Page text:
Essentially the hollandaise will break when either the clarified butter you've emulsified with the egg yolks separates, or due to excessive heat the yolks scramble and turn into solid, lumpy parts.
If you're afraid your yolks with curdle, lift the pan up off the heat and keep whisking. Or add your butter more slowly. You can also reduce the heat on your double-boiler (if you are using one).
If the yolks and butter are just not retaining their emulsified state, whisk in a little boiling water (like a teaspoon) during the emulsification process. Or just stop adding butter, keep whisking, and start again. If you store the hollandaise at too high of a temperature, it will break down.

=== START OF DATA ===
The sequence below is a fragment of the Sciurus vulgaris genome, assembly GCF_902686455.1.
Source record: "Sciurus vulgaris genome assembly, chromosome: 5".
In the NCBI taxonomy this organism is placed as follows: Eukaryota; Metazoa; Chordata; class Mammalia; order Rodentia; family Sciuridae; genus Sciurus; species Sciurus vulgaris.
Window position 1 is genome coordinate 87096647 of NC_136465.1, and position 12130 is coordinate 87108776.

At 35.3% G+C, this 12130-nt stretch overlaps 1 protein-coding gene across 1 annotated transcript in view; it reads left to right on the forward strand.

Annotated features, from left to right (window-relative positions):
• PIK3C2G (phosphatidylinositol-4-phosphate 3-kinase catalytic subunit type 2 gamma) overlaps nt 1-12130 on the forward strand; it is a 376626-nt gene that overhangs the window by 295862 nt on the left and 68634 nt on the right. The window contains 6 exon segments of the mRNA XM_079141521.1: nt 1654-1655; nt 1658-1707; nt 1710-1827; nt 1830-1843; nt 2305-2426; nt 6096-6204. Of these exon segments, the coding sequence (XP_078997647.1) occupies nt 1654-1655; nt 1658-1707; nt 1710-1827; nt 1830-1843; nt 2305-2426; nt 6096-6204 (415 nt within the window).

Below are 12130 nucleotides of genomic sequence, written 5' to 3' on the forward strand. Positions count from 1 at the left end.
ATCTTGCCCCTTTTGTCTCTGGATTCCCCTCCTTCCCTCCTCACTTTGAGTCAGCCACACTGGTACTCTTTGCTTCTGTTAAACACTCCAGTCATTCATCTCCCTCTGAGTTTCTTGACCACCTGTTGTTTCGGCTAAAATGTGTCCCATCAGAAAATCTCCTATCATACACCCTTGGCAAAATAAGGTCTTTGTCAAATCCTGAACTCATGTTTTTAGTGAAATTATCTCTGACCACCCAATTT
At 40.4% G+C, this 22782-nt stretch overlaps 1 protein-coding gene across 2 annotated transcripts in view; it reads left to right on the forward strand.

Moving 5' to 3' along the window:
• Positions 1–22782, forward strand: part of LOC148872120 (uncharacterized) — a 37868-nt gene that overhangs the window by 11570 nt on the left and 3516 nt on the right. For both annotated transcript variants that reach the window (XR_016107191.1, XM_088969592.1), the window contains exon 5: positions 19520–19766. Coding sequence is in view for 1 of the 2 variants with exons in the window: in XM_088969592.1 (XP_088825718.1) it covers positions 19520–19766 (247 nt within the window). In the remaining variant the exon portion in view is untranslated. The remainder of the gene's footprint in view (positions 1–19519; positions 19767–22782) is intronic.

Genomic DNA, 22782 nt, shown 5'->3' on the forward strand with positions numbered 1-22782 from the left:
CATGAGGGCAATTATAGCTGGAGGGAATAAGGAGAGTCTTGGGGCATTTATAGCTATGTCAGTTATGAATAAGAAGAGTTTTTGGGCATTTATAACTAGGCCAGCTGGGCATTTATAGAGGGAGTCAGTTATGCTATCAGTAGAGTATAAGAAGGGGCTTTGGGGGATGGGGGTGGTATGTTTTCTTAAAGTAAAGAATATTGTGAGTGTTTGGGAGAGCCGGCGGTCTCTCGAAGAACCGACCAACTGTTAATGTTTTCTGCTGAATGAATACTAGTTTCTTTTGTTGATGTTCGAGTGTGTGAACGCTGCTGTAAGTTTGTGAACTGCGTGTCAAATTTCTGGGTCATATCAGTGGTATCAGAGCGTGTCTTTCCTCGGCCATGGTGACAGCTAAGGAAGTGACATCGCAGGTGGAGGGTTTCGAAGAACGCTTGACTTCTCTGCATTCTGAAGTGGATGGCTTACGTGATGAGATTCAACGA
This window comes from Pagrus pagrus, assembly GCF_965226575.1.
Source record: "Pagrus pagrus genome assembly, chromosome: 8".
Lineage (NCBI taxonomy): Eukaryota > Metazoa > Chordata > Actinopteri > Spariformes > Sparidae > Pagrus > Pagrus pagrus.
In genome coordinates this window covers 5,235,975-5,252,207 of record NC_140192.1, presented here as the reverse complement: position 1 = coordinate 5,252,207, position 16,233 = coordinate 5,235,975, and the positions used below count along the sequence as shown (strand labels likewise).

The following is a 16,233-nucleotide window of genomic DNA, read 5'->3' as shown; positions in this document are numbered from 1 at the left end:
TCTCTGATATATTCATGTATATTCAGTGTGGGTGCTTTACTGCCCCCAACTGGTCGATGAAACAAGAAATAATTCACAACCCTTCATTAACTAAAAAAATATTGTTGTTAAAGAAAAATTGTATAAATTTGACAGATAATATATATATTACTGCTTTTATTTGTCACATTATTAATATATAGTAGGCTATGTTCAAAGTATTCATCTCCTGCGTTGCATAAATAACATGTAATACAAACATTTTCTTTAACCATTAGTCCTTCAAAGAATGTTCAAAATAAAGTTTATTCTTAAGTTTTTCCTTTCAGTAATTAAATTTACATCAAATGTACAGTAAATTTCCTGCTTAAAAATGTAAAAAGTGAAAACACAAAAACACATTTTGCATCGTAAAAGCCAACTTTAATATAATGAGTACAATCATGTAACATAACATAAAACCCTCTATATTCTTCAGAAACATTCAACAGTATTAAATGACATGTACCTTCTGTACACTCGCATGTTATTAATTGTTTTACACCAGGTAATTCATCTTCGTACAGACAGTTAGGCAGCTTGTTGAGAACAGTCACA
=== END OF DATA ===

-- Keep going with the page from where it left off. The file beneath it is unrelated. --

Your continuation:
I find the more you heat/whisk the yolks before you start adding butter (so the yolks become light and creamy in color/texture) they will take to the butter more efficiently. If you want to cheat, you can use a robot coupe. Add your yolks and seasonings into the mixer and let it go. The friction heat will partially cook the yolks. Then slowly add a stream of clarified butter into the feed tube. The heat from the butter will cook the sauce the rest of the way. (Assuming it is still near-boiling hot.)
Finishing the sauce (much like a buerre blanc) with a very small amount of heavy cream will give it more durability, but don't go nuts with this.